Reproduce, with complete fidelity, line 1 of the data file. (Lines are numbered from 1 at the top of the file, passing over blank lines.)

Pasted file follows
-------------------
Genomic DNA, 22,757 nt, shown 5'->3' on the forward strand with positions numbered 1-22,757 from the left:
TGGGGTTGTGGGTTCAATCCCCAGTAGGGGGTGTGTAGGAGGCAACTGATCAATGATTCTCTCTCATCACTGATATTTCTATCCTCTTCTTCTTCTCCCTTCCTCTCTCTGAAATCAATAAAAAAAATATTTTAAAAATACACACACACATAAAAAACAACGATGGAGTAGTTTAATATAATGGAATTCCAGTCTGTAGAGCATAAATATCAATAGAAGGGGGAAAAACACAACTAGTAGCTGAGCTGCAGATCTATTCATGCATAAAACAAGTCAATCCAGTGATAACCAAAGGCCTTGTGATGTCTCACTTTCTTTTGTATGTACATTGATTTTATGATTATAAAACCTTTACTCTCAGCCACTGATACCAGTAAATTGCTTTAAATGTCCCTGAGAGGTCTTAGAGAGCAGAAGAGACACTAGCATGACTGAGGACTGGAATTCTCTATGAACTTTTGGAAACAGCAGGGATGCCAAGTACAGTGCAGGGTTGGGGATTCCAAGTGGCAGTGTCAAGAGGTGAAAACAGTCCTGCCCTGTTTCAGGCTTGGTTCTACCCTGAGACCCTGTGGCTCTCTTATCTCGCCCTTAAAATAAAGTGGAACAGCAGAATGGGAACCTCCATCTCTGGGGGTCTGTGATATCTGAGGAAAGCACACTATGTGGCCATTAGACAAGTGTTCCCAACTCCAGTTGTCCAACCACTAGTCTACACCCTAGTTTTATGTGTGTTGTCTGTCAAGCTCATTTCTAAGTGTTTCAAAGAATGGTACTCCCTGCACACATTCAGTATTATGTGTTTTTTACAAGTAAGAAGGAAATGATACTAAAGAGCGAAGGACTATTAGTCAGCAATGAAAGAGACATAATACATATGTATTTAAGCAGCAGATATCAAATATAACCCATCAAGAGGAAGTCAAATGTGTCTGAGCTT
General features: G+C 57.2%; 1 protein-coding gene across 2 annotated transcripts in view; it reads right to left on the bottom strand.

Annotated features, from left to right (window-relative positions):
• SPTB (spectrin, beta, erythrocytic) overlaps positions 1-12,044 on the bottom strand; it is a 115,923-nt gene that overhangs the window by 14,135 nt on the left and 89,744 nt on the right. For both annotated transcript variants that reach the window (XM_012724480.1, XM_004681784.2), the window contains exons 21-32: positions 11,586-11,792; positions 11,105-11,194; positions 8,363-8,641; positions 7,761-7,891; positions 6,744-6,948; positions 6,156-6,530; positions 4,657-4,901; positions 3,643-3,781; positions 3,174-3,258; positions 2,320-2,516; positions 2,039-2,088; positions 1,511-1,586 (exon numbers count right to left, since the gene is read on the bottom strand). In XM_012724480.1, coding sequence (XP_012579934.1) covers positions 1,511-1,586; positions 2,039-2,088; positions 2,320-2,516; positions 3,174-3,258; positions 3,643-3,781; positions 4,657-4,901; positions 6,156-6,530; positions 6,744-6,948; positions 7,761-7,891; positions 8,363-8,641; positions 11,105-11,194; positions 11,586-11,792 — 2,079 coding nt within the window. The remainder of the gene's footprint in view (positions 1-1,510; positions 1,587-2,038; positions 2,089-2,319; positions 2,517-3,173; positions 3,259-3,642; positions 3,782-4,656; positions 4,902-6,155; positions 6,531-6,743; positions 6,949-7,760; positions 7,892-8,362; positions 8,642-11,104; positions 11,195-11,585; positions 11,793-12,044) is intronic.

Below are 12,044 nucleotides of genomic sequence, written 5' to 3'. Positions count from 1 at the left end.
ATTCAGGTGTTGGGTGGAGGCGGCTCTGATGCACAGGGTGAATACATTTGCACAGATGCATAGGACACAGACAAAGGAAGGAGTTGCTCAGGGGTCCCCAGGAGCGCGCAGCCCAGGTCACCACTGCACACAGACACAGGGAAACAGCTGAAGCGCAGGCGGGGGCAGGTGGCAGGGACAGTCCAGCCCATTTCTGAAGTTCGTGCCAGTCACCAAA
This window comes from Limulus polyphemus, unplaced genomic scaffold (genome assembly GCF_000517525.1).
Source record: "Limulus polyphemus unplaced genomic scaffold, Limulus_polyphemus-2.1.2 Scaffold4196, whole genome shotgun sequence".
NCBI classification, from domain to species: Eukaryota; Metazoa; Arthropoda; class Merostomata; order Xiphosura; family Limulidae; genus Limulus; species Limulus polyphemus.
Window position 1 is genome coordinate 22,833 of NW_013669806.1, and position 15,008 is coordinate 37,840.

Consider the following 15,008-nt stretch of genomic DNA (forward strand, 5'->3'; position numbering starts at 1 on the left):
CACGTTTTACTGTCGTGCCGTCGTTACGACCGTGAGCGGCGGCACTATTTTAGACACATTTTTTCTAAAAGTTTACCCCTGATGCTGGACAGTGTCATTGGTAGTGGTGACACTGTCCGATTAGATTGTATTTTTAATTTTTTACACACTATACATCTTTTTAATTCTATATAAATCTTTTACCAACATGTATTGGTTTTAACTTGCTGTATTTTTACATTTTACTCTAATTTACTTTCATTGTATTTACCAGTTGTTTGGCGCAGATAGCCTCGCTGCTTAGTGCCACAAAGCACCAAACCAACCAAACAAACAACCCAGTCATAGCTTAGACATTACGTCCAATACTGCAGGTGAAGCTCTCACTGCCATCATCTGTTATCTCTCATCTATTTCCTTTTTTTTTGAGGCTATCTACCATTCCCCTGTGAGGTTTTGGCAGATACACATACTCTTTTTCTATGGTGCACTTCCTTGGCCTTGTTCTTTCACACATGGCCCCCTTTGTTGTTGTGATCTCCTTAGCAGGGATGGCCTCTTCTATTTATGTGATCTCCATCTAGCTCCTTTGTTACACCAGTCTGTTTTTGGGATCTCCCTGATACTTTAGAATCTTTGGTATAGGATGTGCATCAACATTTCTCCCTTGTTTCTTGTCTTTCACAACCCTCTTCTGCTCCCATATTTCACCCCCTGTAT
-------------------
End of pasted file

Genomic DNA, 22,757 nt, shown 5'->3' on the forward strand with positions numbered 1-22,757 from the left: